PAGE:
Coloradans Running Out of Time to Oppose Citizenship Question on 2020 Census

Coloradans have less than two weeks to submit official comments about an unnecessary, untested citizenship question slated to be on the 2020 census.

Experts warn that adding a citizenship question to the census will deter Americans from completing the survey, regardless of their citizenship status. “Counting every Colorado resident in the 2020 census is critical to making sure our government works for everyone,” said Amanda Gonzalez, Executive Director of Colorado Common Cause. “An inaccurate count would harm our state for the next decade.”

According to the American Immigration Council, immigrants account for roughly 10 percent of all Colorado residents. And immigrant communities – in addition to communities of color, urban and rural poor, and young children – are already disproportionately undercounted by the census. “These can be scary times for immigrant and Latino communities. Opposing this untested and unnecessary citizenship question is one way that we can stand up for ourselves, our friends and our neighbors,” added Gonzalez.

“Including an immigration question on the census threatens an undercount as well as census credibility. The census is intended to provide an accurate enumeration of all residents, regardless of immigration status. If a citizenship question is included, citizens and noncitizens alike will be less likely to respond out of fear for what the administration could do with their information. President Trump’s anti-immigrant rhetoric and actions make it unlikely that families would entrust sensitive information to this government, increasing the probably of inaccurate numbers,” said Carla Castedo, Colorado Director of Mi Familia Vota Education Fund.

Census data is used to calculate the number of U.S. Representative seats allotted to each state. Colorado currently has seven seats in Congress, which was calculated after the 2010 census, and is expected to gain an eighth seat. Voters will also weigh in on changes to the Centennial State’s redistricting process on their 2018 ballots.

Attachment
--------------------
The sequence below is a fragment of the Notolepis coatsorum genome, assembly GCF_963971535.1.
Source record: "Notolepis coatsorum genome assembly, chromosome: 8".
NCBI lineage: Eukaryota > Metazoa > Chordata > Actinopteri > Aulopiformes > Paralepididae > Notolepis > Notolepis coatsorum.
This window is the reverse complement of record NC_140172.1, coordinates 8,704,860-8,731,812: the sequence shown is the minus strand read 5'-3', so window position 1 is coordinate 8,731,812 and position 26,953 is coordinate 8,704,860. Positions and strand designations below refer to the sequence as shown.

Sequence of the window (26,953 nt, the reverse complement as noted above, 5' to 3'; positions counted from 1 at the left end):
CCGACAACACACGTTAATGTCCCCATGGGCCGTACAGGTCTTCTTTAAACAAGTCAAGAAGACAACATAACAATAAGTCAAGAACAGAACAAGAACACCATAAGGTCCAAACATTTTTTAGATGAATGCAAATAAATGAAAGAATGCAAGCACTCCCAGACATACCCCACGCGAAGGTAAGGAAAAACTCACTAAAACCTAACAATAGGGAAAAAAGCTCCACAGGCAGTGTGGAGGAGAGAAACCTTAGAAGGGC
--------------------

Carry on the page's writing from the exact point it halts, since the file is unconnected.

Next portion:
Census data is also used to determine federal funding for nearly 300 state and local programs across the country. This includes funding for Medicare, housing assistance, head start programs, emergency food assistance, and public education. Colorado is expected to receive tens of billions of dollars in federal funds for these programs over the next decade. A study by the George Washington Institute of Public Policy showed that Colorado loses over $1,000 in federal funds for every person not counted in the census. An additional 1% undercount of Colorado residents in the 2010 census would have resulted in a loss of $63 million in federal funds in 2015.

Colorado Common Cause is a nonpartisan, nonprofit organization that works to uphold the core values of American democracy. Working within a broad coalition, we are fighting to ensure that every Colorado resident is counted in the 2020 census. We urge Coloradans to submit comments to the Census Bureau about the citizenship question before the comment period closes on Tuesday, August 7, 2018. For more information, visit